Stay organized: Keep track of where you are in the application process. Most online platforms will save your progress, but it’s good to have your own record too.
Questions to Ask Your Lender
Securing a mortgage can often feel like a daunting process, particularly when applying online. To navigate this path with more confidence, it’s crucial to arm yourself with the right questions when engaging with potential lenders. The responses to these questions will not only give you a clearer idea about the mortgage terms but also about the lender’s transparency and commitment to customer service.
What types of loans do you offer?
The world of mortgages encompasses a variety of loan types designed to cater to different borrower needs. This includes conventional loans, government-backed loans such as FHA, VA, and USDA loans, and jumbo loans for larger mortgages.
Understanding the unique benefits and requirements of each type is important. For example, FHA loans may be suitable for those with lower credit scores, while VA loans are primarily designed for veterans. Your potential lender should be able to provide a comprehensive explanation of each option and help guide you towards the loan type that best fits your unique situation.
What are the interest rates and APR?
While the interest rate of a loan often takes center stage, the Annual Percentage Rate (APR) should not be overlooked. The APR provides a more comprehensive measure of cost as it includes the interest rate, lender fees, and other loan charges, offering a more complete picture of the long-term cost of the loan.
What fees are involved?
Beyond the interest rate, mortgages often involve several other fees that can impact the overall cost of the loan. These include origination fees, appraisal fees, home inspection fees, and potentially prepayment penalties. Some lenders may even charge for rate locks, which secure your interest rate for a specified period. It’s critical to ask for a detailed breakdown of all fees involved to ensure that there are no hidden costs that might surprise you down the line.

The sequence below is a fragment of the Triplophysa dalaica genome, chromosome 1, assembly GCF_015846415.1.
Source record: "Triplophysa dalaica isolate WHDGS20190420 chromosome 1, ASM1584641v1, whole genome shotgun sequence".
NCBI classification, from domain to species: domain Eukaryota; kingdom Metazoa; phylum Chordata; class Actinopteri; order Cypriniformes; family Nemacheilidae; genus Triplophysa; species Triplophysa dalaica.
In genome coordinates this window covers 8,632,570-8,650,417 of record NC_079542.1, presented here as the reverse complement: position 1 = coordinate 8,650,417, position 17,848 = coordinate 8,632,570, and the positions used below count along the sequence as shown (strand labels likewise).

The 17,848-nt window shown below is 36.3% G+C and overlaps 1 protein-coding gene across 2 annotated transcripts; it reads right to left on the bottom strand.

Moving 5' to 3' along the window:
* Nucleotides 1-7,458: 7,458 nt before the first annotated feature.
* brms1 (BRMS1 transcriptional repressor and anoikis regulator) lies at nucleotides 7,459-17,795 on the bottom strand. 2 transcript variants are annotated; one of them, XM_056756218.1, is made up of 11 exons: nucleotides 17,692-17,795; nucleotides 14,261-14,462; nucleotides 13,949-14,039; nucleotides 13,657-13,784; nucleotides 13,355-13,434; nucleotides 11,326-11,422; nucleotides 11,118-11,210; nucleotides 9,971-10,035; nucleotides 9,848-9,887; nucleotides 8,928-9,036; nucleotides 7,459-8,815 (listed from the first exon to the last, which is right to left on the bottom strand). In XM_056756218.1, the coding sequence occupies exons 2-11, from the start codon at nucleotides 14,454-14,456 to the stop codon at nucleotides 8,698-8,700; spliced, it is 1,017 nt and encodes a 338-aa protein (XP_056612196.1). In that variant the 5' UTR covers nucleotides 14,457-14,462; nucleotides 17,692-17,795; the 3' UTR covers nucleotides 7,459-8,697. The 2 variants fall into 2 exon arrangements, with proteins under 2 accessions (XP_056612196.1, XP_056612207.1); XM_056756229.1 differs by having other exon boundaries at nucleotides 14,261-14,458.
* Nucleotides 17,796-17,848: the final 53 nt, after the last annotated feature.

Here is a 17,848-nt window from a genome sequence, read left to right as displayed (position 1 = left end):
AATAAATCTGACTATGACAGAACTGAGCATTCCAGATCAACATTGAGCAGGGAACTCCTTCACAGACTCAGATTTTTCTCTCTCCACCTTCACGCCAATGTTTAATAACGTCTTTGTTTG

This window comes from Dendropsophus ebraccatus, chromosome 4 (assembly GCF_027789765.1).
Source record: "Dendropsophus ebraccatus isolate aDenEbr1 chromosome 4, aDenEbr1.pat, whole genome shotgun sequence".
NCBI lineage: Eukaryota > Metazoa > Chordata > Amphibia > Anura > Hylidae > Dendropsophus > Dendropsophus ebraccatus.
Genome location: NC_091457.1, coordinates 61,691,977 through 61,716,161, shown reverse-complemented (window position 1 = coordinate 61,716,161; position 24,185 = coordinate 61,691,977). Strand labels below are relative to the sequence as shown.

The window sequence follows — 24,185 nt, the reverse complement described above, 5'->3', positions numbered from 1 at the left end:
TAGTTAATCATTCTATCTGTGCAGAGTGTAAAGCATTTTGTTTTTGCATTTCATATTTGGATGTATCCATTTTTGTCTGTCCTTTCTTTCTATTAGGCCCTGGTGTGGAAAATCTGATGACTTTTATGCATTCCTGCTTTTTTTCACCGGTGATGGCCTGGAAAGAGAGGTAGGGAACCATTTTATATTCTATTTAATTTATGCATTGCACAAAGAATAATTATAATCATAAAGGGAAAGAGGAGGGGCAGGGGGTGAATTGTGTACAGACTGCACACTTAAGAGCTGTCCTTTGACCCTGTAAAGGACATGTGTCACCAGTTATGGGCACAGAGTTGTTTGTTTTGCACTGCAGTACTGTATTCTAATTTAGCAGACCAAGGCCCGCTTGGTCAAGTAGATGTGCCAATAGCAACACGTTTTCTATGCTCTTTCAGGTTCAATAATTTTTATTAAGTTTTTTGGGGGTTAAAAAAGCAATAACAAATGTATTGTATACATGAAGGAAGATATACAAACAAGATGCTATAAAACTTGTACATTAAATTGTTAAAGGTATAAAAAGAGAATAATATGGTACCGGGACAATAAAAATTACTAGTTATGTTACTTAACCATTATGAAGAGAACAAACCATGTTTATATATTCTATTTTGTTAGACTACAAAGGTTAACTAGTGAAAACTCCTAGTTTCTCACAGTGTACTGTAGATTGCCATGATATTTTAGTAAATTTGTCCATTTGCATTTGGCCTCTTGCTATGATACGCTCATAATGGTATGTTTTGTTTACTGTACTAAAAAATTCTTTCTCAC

What Is the estimated timeline for approval and closing?
Mortgage approval and closing timelines can vary greatly among different lenders. Knowing the expected timeline can be crucial, especially if you’re working with a specific move-in date. In a competitive real estate market, a quick approval and closing process could make all the difference when multiple offers are being considered.
What are your minimum credit score and down payment requirements?
Understanding a lender’s minimum credit score and down payment requirements can help you gauge your chances of approval. These requirements can vary greatly depending on the loan type and the individual lender’s policies.
Do you consider alternative credit data?
For those with a limited credit history, some lenders may consider alternative credit data such as utility bill payments or rent payment history. Asking about these possibilities could potentially help you qualify for a loan even with less conventional credit information.
What is your process for loan servicing?
Understanding whether the lender will service your loan or if they intend to sell it to another company is important. If they plan to sell it, knowing who your point of contact would be for any issues or inquiries is crucial.
Choosing an online mortgage lender is a significant decision that can impact your financial situation for years to come. Therefore, it’s critical to take the time to carefully evaluate each lender. From comparing interest rates to analyzing the type of customer service they offer, there are many factors to consider in this selection process.